• US intervention in postcolonial wars in Asia and the Middle East

  • International movements that resist or critique US global power from within and without (i.e. the Pan-African movement and certain groups within the Civil Rights Movement & Black Freedom Struggle; transnational left-wing political movements, etc.)

Alternatively, you may write about other contemporary or historical topics that have some connection to North America, in consultation with the thesis supervisor.

Building on earlier exercises in essay-writing, in particular the essay for the second year’s Thematic Seminar course, a bachelor’s thesis is the finishing paper of the programme. It is a research paper of 10,000 words (± 10%), excluding bibliography and notes, which to a considerable extent is the result of research and writing that is independently done.

Collective supervision is provided in thesis seminars. The aim of the thesis seminar is to guide students through the process of designing a research question; collecting literature, sources, data, and other materials that are necessary for answering the question; bringing logic and persuasive order in the material and in the arguments supported by it; and designing appropriate research methods.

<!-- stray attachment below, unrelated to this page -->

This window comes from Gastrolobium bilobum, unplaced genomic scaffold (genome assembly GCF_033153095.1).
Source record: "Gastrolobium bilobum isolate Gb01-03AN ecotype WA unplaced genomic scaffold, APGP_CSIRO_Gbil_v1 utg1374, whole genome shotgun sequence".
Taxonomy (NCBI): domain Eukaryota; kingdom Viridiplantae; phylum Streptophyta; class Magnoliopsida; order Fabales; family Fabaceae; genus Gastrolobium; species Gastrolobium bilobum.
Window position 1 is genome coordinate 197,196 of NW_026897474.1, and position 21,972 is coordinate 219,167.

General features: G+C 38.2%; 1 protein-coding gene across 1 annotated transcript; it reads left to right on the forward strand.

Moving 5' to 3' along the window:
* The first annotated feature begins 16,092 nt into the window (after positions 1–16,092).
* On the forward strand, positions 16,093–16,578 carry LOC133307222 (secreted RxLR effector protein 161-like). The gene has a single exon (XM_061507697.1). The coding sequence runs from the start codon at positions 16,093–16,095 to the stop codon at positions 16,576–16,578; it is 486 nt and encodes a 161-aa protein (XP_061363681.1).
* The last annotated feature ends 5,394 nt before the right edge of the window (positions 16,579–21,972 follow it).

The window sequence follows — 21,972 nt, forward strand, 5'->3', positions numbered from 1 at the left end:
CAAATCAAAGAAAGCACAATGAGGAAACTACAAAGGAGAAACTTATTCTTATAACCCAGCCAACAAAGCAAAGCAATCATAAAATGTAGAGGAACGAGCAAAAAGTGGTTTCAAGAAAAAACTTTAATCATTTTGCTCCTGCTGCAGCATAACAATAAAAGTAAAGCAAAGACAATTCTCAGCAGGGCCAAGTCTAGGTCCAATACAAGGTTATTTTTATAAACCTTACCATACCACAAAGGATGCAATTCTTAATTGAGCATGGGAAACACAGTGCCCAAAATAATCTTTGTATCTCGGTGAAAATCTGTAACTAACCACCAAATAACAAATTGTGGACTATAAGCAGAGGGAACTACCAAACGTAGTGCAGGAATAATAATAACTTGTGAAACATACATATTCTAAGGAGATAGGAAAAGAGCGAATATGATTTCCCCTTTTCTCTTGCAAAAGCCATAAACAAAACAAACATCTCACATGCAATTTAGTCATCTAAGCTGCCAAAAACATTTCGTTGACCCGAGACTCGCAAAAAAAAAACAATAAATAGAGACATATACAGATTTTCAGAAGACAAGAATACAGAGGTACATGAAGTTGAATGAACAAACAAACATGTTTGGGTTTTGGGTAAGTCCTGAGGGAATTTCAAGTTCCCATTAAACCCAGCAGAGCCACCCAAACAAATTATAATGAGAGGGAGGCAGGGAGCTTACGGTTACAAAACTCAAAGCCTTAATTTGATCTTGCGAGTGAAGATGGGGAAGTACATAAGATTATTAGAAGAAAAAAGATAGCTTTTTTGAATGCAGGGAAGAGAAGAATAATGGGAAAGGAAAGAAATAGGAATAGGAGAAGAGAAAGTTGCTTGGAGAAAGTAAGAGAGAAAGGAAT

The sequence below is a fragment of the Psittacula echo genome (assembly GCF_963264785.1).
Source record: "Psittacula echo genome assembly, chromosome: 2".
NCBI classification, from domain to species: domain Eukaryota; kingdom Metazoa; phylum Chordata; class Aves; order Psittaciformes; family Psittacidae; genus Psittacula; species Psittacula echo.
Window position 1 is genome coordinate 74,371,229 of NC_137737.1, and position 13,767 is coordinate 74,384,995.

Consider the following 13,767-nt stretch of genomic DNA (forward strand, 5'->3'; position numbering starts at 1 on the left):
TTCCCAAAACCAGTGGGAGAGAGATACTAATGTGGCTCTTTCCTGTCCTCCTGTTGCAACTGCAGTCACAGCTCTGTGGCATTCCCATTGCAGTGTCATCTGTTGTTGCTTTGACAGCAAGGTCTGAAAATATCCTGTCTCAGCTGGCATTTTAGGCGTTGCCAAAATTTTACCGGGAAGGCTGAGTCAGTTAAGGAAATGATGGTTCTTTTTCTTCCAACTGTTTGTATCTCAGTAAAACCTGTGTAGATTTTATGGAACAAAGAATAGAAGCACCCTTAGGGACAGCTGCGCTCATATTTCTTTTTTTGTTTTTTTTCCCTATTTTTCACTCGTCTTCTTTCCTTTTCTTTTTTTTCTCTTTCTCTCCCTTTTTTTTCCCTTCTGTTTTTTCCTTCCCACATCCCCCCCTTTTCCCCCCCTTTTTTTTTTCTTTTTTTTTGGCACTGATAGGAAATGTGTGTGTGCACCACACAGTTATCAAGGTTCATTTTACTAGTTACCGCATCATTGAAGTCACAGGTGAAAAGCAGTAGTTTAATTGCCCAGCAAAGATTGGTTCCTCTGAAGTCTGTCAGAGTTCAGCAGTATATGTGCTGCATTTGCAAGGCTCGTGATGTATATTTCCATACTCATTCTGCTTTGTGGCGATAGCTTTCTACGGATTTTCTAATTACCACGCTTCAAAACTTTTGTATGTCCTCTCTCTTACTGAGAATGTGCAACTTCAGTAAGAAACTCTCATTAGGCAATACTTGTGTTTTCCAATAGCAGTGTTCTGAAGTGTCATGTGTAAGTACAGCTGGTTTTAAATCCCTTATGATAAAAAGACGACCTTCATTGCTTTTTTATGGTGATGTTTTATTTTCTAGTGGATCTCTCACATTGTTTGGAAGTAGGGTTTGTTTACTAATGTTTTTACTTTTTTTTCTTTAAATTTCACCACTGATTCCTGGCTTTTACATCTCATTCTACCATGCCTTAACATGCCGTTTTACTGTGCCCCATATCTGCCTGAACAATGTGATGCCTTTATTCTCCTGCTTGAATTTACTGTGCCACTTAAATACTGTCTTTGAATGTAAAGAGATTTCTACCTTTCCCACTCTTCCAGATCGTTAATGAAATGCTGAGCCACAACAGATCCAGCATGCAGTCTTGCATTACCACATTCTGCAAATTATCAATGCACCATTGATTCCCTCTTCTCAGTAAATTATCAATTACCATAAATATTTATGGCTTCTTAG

Assignments within the seminar include designing a research question and plan, as well as writing a literature review (ca. 2500 words).

Apart from collective supervision, students will receive individual supervision, specifically focused on the subject of their research. The thesis seminar leader is also the one who provides this individual supervision. Students will have four individual meetings with their supervisor during the semester.

Each seminar will be devoted to one of the geographical areas covered by International Studies, and will focus on a broad theme relevant to the programme.

The exact set-up of the seminars may vary somewhat, due to the nature of the area, and the teaching approach of the seminar leader. The theme of a seminar lends focus to the class discussions, and provide extra guidance for students to decide on their research topic.

Course objectives

Based on the knowledge and skills acquired, students will be able to:

  • work with research techniques that are current in the discipline(s) applied by them;